But we knew this would happen, didn’t we? The big fights that Amazon has been picking with film, TV, music, shipping carriers, delivery, and now grocery were bound to have an effect eventually. Although Google and Walmart are already fighting the behemoth, more resources, resistance, and competitors are finding their positions on the front lines. SMBs and consumers want more choice—and now they won’t have to do battle because the bigger players are doing it for them.

Two categories will emerge: commodities and niche. In the coming year, niche products, crafts, and small-batch merchandise are going to continue to accelerate in popularity. In fact, the very commoditization of most goods will cause individuality and quality to rise in value and importance. And since consumers are all buying the same commodity items, those costs will be driven further down. Even for the newish commodity items—like $20 jeans found on OldNavy.com—there will be markets created by creative SMBs, or even the luxury industry, for consumers who want their jeans to be special. In 2017 there will be plenty of folks who don’t want everything they own to be found on Amazon, and that is why marketplaces like Etsy are booming and custom Shopify stores are being launched every day. The niche economy will be sustained and grow internationally as entrepreneurs are more educated, supported, and empowered by the larger global e-commerce infrastructure.   Continue reading

30 Proven Ways To Drive Traffic To Your Store

30 Proven Ways To Drive Traffic To Your StoreBigCommerce explains how to acquire, convert, and bring people back to your site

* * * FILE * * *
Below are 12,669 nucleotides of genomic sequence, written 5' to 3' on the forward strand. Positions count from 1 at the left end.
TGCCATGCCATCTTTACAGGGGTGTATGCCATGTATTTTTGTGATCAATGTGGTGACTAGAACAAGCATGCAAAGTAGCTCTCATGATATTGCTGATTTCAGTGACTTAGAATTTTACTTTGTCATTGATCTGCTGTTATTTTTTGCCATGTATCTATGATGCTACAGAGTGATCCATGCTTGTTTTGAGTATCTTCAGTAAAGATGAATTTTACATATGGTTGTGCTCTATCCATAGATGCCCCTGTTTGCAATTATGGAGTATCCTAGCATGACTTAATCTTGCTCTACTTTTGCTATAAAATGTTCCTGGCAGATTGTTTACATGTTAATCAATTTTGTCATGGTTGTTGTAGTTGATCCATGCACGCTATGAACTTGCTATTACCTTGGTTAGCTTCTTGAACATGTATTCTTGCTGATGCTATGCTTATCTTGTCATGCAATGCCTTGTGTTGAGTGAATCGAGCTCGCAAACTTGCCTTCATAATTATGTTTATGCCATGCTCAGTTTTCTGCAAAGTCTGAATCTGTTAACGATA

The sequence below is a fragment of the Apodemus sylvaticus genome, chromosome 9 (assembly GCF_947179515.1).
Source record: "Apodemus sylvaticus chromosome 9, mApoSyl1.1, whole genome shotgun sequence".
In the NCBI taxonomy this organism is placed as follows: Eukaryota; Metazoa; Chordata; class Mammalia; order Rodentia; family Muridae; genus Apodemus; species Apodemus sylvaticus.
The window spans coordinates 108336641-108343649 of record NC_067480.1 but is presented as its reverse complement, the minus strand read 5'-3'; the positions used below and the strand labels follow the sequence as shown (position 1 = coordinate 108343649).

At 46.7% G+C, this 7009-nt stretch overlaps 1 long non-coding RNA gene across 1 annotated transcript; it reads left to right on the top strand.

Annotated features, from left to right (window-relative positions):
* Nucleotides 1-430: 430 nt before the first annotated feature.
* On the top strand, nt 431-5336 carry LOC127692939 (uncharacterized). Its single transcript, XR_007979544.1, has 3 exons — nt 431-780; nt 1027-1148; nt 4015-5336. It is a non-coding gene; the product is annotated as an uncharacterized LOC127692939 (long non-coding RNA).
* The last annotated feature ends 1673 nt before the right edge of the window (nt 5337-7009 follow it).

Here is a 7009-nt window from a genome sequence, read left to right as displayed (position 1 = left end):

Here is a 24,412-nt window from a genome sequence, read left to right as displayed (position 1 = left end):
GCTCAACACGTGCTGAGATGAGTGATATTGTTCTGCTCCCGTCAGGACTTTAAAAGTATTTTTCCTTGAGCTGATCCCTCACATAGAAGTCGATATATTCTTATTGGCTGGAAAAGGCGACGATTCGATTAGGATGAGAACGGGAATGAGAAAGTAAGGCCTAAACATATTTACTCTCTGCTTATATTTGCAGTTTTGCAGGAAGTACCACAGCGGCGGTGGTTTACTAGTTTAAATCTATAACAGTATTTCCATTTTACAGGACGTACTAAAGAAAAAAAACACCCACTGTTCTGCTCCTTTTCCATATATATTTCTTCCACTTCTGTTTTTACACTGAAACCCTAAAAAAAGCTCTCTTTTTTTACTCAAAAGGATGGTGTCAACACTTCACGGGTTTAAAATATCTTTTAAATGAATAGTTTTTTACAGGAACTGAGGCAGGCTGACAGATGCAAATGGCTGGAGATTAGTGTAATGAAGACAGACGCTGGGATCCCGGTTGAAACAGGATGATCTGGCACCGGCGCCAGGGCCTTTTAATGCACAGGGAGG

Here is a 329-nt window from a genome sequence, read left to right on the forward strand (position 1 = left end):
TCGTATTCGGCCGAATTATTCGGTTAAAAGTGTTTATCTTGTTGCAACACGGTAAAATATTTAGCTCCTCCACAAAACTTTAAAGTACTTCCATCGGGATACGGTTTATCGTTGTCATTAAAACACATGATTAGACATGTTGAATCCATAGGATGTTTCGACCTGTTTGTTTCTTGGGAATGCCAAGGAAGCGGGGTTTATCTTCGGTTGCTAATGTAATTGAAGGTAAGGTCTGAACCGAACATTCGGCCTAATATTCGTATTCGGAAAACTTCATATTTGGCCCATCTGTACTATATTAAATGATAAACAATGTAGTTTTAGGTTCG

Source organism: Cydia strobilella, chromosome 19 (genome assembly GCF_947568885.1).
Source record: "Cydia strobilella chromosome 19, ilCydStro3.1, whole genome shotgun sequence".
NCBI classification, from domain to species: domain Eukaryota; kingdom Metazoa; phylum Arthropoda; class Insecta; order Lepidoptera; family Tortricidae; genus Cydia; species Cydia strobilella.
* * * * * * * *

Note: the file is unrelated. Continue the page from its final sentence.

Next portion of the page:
The famous psychophysicist Dr. Howard Moskowitz once said: “There is no perfect Pepsi; just different kinds of perfect Pepsi for different groups of people.” His point is that every visitor that comes to your website is different––bringing along with them various life experiences and points of view that alter the way your site and products look to them.

It is why it is so crucial for you to determine your buyer personas. You won’t just have one. What makes them tick? Why do they do what they do? What are their hidden or unconscious motivations? Dr. Robert Cialdini laid out six psychological triggers that can be used to increase sales on your site––one of which being a “liking” factor. People like to buy things from people they like––and most people like other people who remind them of themselves.

Want to increase your sales? Build out a website that reflects back to your buyers the personas they identify with. That’s step number one. But it isn’t the only step. Once you get a site up and live, you’ll must understand:

  1. How to drive traffic
  2. How to convert that traffic
  3. How to bring people back
  4. How to measure and report
  5. How to repeat that success
  6. This post will teach you exactly how to do that, subsequently increasing sales, revenue, and customer loyalty. Read more